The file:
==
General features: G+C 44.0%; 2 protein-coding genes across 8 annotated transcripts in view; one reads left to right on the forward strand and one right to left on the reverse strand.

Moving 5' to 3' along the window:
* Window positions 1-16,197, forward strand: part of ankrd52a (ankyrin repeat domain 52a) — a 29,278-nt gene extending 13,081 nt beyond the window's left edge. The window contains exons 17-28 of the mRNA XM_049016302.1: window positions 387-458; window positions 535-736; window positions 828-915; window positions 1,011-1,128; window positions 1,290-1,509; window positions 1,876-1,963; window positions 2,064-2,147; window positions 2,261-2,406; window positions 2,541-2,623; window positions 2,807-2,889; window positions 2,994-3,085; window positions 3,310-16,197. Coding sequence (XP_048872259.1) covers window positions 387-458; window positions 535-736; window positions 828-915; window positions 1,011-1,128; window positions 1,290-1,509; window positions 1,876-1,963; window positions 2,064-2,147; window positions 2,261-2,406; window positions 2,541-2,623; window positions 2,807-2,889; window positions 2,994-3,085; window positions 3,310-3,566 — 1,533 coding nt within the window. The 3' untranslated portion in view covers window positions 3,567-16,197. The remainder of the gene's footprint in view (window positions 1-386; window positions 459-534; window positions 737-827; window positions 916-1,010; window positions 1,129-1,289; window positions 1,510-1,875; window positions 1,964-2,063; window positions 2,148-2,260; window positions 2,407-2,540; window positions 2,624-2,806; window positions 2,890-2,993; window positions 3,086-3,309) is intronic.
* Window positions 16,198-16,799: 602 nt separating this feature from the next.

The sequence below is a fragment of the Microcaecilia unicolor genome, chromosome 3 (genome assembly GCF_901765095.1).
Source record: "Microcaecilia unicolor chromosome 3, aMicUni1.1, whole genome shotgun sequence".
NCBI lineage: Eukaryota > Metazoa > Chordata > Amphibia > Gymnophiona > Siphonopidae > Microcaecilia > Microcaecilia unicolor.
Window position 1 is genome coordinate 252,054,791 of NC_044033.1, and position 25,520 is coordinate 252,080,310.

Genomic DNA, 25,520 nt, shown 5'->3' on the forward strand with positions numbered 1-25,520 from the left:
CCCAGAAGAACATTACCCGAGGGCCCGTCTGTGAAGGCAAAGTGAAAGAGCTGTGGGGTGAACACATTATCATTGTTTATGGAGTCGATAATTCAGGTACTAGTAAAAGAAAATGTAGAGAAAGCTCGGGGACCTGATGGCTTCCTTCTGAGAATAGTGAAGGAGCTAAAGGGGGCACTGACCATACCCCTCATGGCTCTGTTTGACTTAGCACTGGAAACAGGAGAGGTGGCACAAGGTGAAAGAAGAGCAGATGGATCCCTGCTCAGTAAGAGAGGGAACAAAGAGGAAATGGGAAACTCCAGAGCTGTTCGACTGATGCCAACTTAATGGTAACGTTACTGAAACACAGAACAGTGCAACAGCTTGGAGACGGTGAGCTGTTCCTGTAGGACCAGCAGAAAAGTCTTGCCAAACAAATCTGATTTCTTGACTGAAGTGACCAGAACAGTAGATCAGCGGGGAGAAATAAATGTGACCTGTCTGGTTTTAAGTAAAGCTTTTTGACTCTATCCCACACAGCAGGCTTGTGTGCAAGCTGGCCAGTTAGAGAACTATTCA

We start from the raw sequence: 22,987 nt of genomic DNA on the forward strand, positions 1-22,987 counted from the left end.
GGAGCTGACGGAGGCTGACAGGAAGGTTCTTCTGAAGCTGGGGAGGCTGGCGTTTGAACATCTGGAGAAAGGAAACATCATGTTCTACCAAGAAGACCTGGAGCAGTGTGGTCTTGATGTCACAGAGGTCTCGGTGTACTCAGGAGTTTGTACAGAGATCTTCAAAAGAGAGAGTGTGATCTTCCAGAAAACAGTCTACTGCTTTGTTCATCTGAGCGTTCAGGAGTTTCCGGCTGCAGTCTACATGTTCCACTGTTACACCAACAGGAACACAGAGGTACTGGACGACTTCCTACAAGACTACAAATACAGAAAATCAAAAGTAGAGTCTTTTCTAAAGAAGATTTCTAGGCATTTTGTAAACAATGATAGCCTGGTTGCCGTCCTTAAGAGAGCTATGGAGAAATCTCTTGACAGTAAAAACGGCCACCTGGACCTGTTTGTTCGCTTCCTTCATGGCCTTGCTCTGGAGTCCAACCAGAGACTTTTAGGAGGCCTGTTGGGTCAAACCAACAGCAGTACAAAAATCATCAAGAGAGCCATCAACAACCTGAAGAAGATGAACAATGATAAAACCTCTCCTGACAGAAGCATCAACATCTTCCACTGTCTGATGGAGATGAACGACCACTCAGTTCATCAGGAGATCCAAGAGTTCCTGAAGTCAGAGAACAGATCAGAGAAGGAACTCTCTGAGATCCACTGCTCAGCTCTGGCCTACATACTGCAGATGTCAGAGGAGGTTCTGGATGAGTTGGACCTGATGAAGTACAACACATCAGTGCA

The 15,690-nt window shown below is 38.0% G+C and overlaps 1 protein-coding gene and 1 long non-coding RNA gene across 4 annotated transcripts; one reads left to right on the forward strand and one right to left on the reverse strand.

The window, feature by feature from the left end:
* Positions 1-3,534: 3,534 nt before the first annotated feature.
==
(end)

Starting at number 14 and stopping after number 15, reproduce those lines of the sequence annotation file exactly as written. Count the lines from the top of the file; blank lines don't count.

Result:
The window, feature by feature from the left end:
* Positions 1-3,534: 3,534 nt before the first annotated feature.